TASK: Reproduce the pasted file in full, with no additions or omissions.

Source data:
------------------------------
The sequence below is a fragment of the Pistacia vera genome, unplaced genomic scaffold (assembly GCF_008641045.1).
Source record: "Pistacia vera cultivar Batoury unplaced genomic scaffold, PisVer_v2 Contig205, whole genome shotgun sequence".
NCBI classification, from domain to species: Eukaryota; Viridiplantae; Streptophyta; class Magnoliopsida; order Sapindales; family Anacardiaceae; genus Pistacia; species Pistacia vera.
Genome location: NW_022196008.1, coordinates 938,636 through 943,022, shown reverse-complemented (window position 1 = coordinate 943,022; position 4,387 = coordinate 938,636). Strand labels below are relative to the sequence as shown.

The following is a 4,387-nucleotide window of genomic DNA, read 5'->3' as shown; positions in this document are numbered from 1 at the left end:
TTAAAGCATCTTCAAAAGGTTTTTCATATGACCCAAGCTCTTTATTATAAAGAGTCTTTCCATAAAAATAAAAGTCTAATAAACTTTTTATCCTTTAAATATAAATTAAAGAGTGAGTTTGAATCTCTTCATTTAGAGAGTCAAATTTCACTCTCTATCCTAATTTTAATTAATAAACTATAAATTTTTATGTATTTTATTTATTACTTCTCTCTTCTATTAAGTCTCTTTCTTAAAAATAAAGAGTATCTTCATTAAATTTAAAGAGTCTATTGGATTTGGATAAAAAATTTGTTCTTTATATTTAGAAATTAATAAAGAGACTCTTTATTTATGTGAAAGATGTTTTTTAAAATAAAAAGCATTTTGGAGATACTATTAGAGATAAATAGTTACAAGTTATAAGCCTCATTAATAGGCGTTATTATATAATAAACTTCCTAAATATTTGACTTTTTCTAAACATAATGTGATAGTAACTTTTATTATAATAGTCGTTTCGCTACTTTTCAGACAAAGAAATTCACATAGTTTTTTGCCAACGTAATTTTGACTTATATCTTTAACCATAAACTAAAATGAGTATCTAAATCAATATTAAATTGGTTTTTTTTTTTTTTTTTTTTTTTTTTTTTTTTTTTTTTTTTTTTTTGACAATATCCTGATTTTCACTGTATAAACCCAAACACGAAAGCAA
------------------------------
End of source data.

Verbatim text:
The sequence below is a fragment of the Pistacia vera genome, unplaced genomic scaffold (assembly GCF_008641045.1).
Source record: "Pistacia vera cultivar Batoury unplaced genomic scaffold, PisVer_v2 Contig205, whole genome shotgun sequence".
NCBI classification, from domain to species: Eukaryota; Viridiplantae; Streptophyta; class Magnoliopsida; order Sapindales; family Anacardiaceae; genus Pistacia; species Pistacia vera.
Genome location: NW_022196008.1, coordinates 938,636 through 943,022, shown reverse-complemented (window position 1 = coordinate 943,022; position 4,387 = coordinate 938,636). Strand labels below are relative to the sequence as shown.

The following is a 4,387-nucleotide window of genomic DNA, read 5'->3' as shown; positions in this document are numbered from 1 at the left end:
TTAAAGCATCTTCAAAAGGTTTTTCATATGACCCAAGCTCTTTATTATAAAGAGTCTTTCCATAAAAATAAAAGTCTAATAAACTTTTTATCCTTTAAATATAAATTAAAGAGTGAGTTTGAATCTCTTCATTTAGAGAGTCAAATTTCACTCTCTATCCTAATTTTAATTAATAAACTATAAATTTTTATGTATTTTATTTATTACTTCTCTCTTCTATTAAGTCTCTTTCTTAAAAATAAAGAGTATCTTCATTAAATTTAAAGAGTCTATTGGATTTGGATAAAAAATTTGTTCTTTATATTTAGAAATTAATAAAGAGACTCTTTATTTATGTGAAAGATGTTTTTTAAAATAAAAAGCATTTTGGAGATACTATTAGAGATAAATAGTTACAAGTTATAAGCCTCATTAATAGGCGTTATTATATAATAAACTTCCTAAATATTTGACTTTTTCTAAACATAATGTGATAGTAACTTTTATTATAATAGTCGTTTCGCTACTTTTCAGACAAAGAAATTCACATAGTTTTTTGCCAACGTAATTTTGACTTATATCTTTAACCATAAACTAAAATGAGTATCTAAATCAATATTAAATTGGTTTTTTTTTTTTTTTTTTTTTTTTTTTTTTTTTTTTTTTTTTTTTTGACAATATCCTGATTTTCACTGTATAAACCCAAACACGAAAGCAA